by Derek Carlaw
with statistics by John Winnifrith
Part One: 1806-1914
Part Two: 1919-1939
The first two parts of a mammoth A to Z of Kent Cricketers, the results of research stretching back more than ten years, are now available for viewing on the ACS website.
Part One covers the 524 cricketers who made their debut for Kent in first-class or ‘important’ cricket between 1806 and 1914. Each entry includes a summary – in some cases an in-depth summary – of their playing careers as well as biographical details, including where appropriate details of their education, employment, family, war service, wills etc.
Entries vary in length from a half-a-dozen lines to over 4,000 words. Surprisingly, many Kentish greats of the late 19th and early 20th centuries have no biographer; while not ignoring the lesser lights who make up the majority, the A to Z attempts at least partially to fill this gap.
Of the 524 players involved, 397 played fewer than five matches, 158 of whom were ‘one-match wonders’. But on the assumption that the chances are that anyone, or almost anyone, who got into a county side was quite a good cricketer, performances in school, university, club or Second Eleven cricket are not neglected.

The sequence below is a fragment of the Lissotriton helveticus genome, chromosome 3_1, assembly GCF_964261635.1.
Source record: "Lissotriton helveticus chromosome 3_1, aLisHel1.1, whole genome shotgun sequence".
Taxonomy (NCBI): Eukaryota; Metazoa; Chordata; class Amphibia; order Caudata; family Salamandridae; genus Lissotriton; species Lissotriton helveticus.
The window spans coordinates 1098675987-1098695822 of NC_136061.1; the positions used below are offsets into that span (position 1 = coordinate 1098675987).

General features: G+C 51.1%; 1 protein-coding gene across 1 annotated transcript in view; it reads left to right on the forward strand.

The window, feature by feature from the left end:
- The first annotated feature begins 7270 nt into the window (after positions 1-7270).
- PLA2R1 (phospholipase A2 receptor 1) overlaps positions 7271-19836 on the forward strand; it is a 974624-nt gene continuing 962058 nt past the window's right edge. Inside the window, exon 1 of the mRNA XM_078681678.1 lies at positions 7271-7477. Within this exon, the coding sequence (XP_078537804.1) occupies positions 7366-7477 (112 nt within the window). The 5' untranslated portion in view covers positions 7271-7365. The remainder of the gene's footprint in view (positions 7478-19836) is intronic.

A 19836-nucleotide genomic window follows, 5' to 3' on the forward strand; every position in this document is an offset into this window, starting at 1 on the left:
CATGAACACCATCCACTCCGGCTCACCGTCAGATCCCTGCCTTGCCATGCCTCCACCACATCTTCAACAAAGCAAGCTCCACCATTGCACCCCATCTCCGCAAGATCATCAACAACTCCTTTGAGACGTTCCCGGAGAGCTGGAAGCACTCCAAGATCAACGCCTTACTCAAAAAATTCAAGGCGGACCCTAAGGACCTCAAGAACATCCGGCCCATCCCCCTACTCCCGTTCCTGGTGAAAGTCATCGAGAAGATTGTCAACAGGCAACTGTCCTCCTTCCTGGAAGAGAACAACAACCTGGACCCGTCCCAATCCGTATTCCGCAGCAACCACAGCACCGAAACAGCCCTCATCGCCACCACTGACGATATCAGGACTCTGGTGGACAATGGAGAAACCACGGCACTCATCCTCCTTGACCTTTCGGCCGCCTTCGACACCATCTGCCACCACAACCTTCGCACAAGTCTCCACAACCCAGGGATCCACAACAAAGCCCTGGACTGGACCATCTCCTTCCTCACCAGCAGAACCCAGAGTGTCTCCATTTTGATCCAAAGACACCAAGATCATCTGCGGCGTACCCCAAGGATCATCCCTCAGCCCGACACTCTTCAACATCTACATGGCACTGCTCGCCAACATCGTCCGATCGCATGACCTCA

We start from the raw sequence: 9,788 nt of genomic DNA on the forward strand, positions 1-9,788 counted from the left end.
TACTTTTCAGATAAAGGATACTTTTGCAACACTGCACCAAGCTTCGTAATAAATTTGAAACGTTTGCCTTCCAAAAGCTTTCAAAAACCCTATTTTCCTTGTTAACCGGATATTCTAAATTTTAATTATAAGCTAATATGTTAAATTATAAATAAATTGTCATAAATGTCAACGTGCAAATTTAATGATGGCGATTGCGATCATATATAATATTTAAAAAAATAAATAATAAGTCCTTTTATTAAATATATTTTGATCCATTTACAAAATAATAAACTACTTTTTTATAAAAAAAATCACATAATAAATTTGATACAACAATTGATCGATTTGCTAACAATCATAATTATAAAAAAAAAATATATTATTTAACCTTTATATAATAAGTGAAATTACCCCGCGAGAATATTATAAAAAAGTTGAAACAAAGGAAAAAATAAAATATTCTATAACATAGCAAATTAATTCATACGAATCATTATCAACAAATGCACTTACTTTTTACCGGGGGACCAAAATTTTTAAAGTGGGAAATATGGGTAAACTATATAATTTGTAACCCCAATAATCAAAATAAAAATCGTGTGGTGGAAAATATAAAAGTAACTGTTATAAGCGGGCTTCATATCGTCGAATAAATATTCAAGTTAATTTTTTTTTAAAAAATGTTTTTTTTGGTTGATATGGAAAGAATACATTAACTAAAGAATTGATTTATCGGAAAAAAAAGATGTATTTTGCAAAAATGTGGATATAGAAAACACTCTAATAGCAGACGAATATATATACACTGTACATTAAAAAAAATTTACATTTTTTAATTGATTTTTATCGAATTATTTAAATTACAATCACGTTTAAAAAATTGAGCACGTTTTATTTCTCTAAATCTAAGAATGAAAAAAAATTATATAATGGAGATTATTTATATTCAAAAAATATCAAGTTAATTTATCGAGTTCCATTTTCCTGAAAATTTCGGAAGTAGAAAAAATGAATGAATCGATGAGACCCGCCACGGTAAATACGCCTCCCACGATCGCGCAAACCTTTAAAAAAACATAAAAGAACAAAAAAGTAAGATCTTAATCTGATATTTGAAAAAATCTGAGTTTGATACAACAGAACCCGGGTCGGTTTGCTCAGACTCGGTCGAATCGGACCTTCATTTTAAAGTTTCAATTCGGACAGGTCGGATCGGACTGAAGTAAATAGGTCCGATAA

Among those who had distinguished careers outside cricket are academics, bankers, brewers, churchmen, doctors, lawyers, politicians, soldiers and the odd sailor, as well as a few notable for other reasons: a nephew of Jane Austen, the father of HG Wells, the scorer of the first goal in an FA Cup Final, a diabolo champion, and at least one burglar.
The ‘one-match wonders’ include the Inglis brothers, who as boys dodged shot and shell during the siege of Lucknow, the schoolmaster Arthur Hoare, who amassed 302 in six and a half hours against Tonbridge School, his namesake the rich and scandalous Charles Hoare, who left his wife and five children for a teenage girl eventually transformed into the fearsome Mrs CB Fry, and the Sixth Earl of Aboyne, who managed to appear for the Players against the Gentlemen because he had bet on them. There is also a certain William Gilbert Grace.
A revised and expanded edition with statistics and clickable links contents page was issued in April 2020.
Part Two, also published in April 2020, covers the 92 players who made their debuts for Kent between 1919 and 1939. In an era dominated by Yorkshire, Kent could reasonably claim to be the most successful of the southern counties – despite endeavouring to follow a policy of fielding at least three amateurs in every match, against the prevailing trend towards professionalism.
Both volumes are available on this website in pdf formats, via these links: